Ideally I would suggest you try them out if possible, and see what suits you best, particularly weight wise.

There also seems to be a feeling around here that these are quite pricey, particularly in comparison to Boss Katana, Roland Blues Cube and other well regarded SS amps.

Cheers


(This message was last edited by Ayns at 04:50 PM, Jul 25th, 2019)

camber799

USA

Jul 25th, 2019 03:12 PM   Edit   Profile  

@larryguitar19
Thanks for your reply. If I went the tube route the Twin wouldn't be an option (size, weight). I agree and have considered that option but two things have me leaning towards the new amps:
Weight and the included attenuator. They are very light and I can dial the amps down to very low levels. So even if I find one at the same price I have to add the cost of the attenuator.

@Ayns
Thanks, you have an interesting point about moving air. I think with the cost and weight, along with the attenuator, the Twin becomes an option that I wouldn't have considered before.



Ayns
Contributing Member
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UK

England's Sloppiest Guitarist
Jul 25th, 2019 03:20 PM   Edit   Profile  

No problem.

If I had to choose I would *probably* go for the Deluxe, but it's a close call.

Progressive Kit

USA

Jul 25th, 2019 03:28 PM   Edit   Profile  

at 33lbs, it is bordering on the weight of my actual deluxe reverb. The twin seems to give you more sound options (the cranked sound of the amp at 5 watts and the ultra clean sound that it is know for at almost infinite volume). I would choose the twin if I had to.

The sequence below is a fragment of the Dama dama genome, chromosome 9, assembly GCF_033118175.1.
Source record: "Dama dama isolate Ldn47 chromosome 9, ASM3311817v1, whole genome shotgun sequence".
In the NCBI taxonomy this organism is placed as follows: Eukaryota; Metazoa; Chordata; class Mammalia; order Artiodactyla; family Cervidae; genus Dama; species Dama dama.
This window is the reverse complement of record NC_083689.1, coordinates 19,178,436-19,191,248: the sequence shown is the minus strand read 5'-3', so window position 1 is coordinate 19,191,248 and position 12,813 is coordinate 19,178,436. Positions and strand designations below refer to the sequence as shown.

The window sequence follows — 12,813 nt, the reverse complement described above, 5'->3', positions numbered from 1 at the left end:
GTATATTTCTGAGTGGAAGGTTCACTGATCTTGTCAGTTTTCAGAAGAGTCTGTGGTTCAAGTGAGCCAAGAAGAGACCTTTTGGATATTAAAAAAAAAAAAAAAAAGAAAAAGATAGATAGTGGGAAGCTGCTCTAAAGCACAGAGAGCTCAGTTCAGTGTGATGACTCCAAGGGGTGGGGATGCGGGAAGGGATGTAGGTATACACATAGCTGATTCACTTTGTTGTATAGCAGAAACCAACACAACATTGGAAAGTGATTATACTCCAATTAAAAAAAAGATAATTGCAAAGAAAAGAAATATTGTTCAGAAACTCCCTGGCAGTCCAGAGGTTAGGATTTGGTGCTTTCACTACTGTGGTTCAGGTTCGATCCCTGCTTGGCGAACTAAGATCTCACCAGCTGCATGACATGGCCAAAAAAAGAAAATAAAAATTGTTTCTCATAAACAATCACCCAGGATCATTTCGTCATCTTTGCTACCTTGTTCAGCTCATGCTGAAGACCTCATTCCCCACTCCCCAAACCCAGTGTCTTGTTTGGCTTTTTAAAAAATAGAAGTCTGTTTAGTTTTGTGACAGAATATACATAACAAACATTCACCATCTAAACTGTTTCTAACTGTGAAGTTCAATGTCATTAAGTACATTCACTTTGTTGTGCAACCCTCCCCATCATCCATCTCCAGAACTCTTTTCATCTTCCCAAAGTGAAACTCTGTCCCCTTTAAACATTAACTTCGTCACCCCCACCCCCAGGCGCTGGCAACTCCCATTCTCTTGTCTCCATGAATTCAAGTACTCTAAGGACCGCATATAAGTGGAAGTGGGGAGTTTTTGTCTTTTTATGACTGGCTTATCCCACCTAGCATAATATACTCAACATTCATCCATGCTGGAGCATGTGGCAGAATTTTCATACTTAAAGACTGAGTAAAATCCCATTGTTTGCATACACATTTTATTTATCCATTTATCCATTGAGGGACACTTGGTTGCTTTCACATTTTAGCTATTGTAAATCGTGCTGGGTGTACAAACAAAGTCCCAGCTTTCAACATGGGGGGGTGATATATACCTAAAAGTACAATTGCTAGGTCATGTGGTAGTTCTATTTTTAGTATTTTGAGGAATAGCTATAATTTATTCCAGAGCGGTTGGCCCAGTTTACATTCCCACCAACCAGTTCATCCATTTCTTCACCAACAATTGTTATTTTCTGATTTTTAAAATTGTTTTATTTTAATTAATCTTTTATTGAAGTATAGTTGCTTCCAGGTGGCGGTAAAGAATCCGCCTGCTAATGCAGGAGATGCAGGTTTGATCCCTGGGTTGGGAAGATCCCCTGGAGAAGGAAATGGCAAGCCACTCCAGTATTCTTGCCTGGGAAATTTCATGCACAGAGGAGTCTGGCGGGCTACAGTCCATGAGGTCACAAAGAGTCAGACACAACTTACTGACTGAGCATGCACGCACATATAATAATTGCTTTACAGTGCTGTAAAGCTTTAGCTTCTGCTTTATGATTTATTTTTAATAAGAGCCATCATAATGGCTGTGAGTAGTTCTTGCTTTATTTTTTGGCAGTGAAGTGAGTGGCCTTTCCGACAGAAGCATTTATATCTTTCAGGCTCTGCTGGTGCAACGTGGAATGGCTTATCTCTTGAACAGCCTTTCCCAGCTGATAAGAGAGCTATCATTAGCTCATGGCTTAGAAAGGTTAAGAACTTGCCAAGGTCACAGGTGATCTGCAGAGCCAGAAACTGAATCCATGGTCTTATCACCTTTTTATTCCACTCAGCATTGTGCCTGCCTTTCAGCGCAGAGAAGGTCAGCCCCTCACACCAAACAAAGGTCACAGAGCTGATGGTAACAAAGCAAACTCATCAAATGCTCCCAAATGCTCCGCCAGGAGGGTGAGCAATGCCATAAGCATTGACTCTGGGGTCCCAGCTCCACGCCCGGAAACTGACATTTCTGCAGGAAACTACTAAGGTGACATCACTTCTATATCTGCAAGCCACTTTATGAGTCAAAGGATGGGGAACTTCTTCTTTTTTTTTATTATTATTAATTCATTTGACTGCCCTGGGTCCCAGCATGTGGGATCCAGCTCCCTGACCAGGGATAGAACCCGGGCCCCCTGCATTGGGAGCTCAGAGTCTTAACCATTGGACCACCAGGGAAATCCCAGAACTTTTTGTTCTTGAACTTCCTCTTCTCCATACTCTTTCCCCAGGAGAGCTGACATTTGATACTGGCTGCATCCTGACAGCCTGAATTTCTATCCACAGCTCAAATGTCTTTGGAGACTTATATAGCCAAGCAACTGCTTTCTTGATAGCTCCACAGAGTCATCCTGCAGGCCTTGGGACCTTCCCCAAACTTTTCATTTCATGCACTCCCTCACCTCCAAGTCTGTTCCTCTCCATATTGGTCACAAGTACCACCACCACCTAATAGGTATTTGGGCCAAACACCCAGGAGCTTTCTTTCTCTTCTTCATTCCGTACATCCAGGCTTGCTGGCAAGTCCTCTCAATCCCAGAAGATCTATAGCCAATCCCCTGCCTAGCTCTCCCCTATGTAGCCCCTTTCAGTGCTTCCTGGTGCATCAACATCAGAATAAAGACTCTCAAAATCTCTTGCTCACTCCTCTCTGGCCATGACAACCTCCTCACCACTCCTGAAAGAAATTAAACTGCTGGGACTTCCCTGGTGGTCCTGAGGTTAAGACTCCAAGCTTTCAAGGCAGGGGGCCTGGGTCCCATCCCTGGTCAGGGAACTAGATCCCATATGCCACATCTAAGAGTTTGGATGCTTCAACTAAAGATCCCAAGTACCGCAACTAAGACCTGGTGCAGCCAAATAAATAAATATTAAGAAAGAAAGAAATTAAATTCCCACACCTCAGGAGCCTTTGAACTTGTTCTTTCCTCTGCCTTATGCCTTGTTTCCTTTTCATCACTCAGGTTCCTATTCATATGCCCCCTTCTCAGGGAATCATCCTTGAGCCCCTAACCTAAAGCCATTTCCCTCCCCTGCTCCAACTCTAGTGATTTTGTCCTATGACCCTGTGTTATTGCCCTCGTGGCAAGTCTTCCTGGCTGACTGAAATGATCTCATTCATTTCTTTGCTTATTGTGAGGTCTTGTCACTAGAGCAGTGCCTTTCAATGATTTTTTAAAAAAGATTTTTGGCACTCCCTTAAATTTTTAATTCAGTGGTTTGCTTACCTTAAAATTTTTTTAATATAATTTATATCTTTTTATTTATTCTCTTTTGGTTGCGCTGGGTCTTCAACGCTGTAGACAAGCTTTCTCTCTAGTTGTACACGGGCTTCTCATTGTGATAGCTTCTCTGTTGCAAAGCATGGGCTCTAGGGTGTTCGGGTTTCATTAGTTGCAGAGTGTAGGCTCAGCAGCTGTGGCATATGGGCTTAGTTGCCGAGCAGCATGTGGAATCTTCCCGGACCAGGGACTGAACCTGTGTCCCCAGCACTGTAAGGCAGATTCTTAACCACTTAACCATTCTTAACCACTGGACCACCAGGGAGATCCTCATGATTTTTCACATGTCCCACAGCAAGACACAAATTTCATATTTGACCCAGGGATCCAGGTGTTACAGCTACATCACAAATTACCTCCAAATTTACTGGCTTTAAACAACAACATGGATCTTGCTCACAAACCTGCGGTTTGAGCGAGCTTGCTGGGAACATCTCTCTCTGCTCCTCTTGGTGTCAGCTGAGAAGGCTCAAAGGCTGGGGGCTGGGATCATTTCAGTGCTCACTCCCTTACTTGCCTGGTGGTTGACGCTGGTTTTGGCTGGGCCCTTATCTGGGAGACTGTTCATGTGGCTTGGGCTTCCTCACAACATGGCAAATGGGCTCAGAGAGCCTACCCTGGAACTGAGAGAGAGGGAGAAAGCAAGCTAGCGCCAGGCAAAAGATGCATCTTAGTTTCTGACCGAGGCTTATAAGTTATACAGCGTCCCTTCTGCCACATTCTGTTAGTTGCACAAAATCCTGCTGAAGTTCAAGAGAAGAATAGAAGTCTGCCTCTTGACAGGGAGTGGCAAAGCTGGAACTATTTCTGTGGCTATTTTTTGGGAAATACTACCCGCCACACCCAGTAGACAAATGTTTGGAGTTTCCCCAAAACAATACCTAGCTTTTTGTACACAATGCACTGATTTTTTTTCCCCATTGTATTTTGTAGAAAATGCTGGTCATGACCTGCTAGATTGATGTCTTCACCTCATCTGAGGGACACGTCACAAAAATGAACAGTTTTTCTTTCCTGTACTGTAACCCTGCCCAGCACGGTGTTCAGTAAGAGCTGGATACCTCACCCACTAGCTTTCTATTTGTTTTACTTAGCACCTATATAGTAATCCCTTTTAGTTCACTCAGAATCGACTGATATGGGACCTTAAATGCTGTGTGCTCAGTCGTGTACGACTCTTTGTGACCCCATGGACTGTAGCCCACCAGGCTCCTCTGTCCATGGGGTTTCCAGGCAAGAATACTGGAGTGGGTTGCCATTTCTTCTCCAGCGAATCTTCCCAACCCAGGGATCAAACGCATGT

larryguitar19
Contributing Member
*****

South Florida

larryguitar
Jul 25th, 2019 03:39 PM   Edit   Profile  

camber--agree on the Twin. I have the tube version. Love it but it is a monster to lug around.

I see the tube version of the DRRI is 42lbs which is twice the weight of the digital version.

So I do see the argument. I"d have to A/B the Tonemaster to let my ears be the judge.

(This message was last edited by larryguitar19 at 05:46 PM, Jul 25th, 2019)

camber799

USA

Jul 25th, 2019 04:25 PM   Edit   Profile  

@Ayns - Thanks. It's a tough call. But at 33 lbs the TM Twin becomes really useful for someone who is't gigging in a huge venue.

@Progressive Kit - Yes, the DR is ~42 lbs vs 23 for the TMDR and 33 lbs for the TMTR. Both have that attenuation feature where you can crank the amp but turn down the wattage so you can get your sweet spot and turn up or down depending on where you are. The Deluxe version seems to have finer lower wattage options though.

@larryguitar19 - Forgot to thank you for the sample video. Great job and the amp sounds great also. I think the concensus so far is that it's difficult to determine the difference between the solid state and the tube versions. Anderton's did a comparison:
https://www.youtube.com/watch?v=NJacQ2CfHwY&t=1010s

However, your earlier post is having me rethinking a Deluxe (with tubes) but the issue of low volume playing is key.

Also, I see some concerns about price but based on what I have heard so far these really are blowing away some of the modeling amps that I was previously interested in. Lastly, I have a Boss GT-100 so I could theoretically turn whatever amp I buy into a modeling amp if I chose to.

I think you all can see my dilemma.

tahitijack
Contributing Member
****

San Clemente, CA

Happy Sunsets, tahitijack
Jul 27th, 2019 02:21 PM   Edit   Profile